Originally created 12/15/03

'Trail trees': native guideposts or quicks of nature?

NORCROSS, Ga. -- Unusually shaped trees found around the state may be more than just an interesting photograph subject or child's hobbyhorse.

Some say the trunks - some bending at 90-degree angles or with knobs pointing out in the distance - are remnants of a time when American Indians would use them as guideposts to navigate through the continent.

Members of woodlands tribes, including the Cherokee, Creek and Algonquin, are believed to have traveled through a series of paths, using the specially formed hardwoods to keep them headed in the right direction.

"They had their own interstate system in place, with signs directing the way," said Judy Dyer, who has photographed more than 30 trail trees, as they're called, near her Norcross home.

But skeptics say many of the unusual trees are too young to have formed more than a century ago. They also question whether American Indians, renowned for their woodland skills, needed signs to tell them where to go.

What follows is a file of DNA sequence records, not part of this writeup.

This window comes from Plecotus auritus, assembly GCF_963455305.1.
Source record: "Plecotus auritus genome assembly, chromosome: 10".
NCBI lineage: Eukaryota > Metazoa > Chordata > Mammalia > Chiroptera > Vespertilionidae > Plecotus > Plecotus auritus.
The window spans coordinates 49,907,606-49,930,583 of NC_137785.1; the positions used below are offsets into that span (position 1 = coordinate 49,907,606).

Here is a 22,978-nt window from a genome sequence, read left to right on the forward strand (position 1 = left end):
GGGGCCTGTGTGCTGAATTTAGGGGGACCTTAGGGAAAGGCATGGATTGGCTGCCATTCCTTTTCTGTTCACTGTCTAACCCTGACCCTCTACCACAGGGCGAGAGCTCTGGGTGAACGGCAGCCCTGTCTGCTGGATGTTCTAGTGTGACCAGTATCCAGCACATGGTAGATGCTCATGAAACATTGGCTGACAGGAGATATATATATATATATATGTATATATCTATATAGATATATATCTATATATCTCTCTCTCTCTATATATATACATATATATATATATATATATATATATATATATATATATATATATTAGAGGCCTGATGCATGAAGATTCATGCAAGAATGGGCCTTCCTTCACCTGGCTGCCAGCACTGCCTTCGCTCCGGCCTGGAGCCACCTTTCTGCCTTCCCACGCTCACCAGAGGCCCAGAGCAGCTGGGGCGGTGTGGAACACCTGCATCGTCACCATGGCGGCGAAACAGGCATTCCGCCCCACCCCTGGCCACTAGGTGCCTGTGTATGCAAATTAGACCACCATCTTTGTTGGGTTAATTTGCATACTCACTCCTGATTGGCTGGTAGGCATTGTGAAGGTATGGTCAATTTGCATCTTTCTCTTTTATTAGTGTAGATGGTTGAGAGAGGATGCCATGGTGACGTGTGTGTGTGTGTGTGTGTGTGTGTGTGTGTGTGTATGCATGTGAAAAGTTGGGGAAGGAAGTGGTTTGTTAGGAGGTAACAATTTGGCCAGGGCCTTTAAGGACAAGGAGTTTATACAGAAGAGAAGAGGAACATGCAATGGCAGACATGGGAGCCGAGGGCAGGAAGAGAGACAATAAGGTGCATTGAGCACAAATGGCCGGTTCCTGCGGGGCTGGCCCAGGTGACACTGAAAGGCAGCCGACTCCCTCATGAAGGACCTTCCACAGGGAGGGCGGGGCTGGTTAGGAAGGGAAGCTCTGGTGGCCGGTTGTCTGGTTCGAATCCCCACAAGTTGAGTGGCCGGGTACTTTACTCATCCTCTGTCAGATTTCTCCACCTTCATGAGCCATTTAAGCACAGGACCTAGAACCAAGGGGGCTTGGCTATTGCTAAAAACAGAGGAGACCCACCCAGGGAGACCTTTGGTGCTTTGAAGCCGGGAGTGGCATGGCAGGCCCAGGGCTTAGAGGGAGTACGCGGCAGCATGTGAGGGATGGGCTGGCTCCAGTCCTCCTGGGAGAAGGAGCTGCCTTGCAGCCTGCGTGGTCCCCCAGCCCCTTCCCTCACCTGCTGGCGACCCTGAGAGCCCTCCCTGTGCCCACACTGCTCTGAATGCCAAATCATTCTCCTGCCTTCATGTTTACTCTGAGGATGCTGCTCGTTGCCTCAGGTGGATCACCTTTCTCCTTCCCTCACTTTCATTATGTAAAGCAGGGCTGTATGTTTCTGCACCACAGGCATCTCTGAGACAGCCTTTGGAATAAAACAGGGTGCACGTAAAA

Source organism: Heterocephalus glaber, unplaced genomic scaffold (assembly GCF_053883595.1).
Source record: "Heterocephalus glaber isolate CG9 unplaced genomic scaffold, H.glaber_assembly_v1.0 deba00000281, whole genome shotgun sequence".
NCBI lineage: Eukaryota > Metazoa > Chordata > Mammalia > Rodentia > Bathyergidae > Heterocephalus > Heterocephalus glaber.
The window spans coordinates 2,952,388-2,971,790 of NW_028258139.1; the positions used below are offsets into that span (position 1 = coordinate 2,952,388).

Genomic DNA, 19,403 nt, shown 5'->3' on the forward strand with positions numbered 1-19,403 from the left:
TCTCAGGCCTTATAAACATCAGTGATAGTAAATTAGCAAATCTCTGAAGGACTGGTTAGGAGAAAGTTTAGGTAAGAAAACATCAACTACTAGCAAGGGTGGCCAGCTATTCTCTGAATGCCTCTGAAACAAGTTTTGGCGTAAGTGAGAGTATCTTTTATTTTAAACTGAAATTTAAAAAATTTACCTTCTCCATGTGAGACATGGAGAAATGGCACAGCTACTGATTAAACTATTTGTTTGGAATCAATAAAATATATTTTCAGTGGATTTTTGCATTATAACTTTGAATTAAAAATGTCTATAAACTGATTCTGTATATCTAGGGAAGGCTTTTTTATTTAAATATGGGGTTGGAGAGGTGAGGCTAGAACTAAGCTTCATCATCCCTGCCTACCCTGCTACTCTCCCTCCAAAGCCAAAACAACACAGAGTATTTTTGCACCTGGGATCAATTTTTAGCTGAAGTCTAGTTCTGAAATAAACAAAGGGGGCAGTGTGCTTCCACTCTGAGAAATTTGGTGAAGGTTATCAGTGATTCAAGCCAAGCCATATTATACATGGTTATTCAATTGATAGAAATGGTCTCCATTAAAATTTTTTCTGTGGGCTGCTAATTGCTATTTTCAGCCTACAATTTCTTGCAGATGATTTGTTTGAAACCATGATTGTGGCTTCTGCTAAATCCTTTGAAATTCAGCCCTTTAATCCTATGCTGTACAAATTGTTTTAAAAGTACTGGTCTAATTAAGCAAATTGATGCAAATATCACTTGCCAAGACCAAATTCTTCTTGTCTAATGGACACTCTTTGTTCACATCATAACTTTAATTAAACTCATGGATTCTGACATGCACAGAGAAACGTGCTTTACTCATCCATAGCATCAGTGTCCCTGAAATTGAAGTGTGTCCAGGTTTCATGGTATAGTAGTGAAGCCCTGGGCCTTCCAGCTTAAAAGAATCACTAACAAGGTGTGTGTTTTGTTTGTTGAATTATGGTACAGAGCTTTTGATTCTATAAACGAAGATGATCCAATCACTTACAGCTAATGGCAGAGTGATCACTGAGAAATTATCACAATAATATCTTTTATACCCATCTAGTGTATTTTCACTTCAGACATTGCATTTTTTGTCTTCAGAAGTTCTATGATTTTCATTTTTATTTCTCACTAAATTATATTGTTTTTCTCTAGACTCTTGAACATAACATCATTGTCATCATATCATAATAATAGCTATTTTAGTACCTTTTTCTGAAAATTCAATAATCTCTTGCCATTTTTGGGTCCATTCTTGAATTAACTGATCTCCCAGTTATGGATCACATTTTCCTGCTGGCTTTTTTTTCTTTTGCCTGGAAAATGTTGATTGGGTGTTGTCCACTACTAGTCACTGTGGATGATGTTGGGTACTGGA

Skeptics believe that trail trees are, in fact, just quirks of nature.

"What you're looking at is a growth anomaly," said Quentin Bass, an archaeologist with the Cherokee National Forest in Tennessee. "We're talking about folklore."

Trail tree enthusiasts, including Dyer, say there are too many of them to be accidental.

One of Dyer's finds is in a Gwinnett subdivision - an old hardwood with its mossy trunk thick as a full-grown man.

Dyer said it's a classic trail tree: It rises vertically for about 5 feet, then bends at a right angle to extend horizontally for about 8 feet before turning skyward again. The tree also has a "nose," a football-size growth, located at the angle where the trunk rises again.

"It's pointing at something," Dyer said.

Time and development, she reasoned, have eliminated the landmarks it had been created to highlight.

But many scholars are withholding conclusions until more information is collected.

Anne Rogers, an anthropology professor at Western Carolina University, which has an extensive Cherokees studies program, said she hasn't found enough concrete evidence of trail trees to be convinced.

"It's anybody's guess," Rogers said. "It's nearly impossible to prove, but it's a good story."


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